Google has announced that it has officially closed off its $1.1 billion deal to buy HTC’s hardware business.
The acquisition was announced back in September 2017 but now it has passed the requisite approvals and is finalized.
The deal will also see Google transfer over 2,000 engineers from HTC that’s around one-fifth of HTC’s engineering team.
“These new colleagues bring decades of experience achieving a series of “firsts” particularly in the smartphone industry including bringing to market the first 3G smartphone in 2005, the first touch-centric phone in 2007, and the first all-metal unibody phone in 2013. This is also the same team we’ve been working closely with on the development of the Pixel and Pixel 2,” read a statement from Google.
Google will also receive a non-exclusive license for HTC’s intellectual property. However, HTC will still retain its Vive VR division and it will continue to make its own smartphones, the company confirmed last year.
Google also announced that they will be expanding our footprint in the Asia Pacific region. Taiwan is a key innovation and engineering hub for Google, and Taipei will now become the largest Google engineering site in APAC.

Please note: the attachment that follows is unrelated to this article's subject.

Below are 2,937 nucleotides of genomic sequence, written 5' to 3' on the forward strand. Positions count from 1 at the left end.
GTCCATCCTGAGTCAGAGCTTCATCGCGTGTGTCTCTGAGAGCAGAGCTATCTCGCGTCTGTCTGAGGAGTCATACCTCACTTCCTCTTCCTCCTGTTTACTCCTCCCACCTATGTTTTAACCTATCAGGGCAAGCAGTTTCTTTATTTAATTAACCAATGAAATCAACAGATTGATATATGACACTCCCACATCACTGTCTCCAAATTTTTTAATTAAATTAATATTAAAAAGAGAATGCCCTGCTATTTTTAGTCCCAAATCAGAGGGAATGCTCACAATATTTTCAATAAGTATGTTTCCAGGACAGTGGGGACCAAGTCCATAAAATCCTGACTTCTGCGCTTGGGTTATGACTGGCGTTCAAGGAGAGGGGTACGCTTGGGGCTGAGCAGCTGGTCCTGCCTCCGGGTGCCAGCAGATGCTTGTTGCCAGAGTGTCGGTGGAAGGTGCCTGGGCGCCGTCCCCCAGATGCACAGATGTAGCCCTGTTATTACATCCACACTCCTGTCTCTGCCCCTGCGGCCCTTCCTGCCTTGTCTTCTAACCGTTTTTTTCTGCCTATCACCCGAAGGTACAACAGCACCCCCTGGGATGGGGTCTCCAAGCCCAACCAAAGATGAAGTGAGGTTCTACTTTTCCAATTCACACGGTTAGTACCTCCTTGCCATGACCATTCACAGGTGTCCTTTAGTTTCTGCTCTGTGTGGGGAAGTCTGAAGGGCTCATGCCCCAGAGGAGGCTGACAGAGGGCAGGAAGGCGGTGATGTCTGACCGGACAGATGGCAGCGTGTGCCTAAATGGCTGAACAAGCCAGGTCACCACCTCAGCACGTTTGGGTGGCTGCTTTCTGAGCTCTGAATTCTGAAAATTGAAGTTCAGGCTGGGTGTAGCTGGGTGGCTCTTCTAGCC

The closure of the deal marks another notable development for Google’s business in Asia in recent months.
Part of Google’s plan in Asia include plans to open an AI lab in Beijing, and opening a base in Shenzhen.
Google has also turned investor, putting money into Chinese streaming service Chushou, U.S.-Chinese biotech firm XtalPi, which uses AI and machine learning to help design drugs, and Indonesian ride-hailing service Go-Jek.
Google also struck a key alliance with Tencent, the $500 billion Chinese giant making moves in the U.S. and other global markets, after the duo agreed to a broad patent licensing deal. That’s a relationship to watch as Google advances its hardware and Asia business play.KLJ5HY
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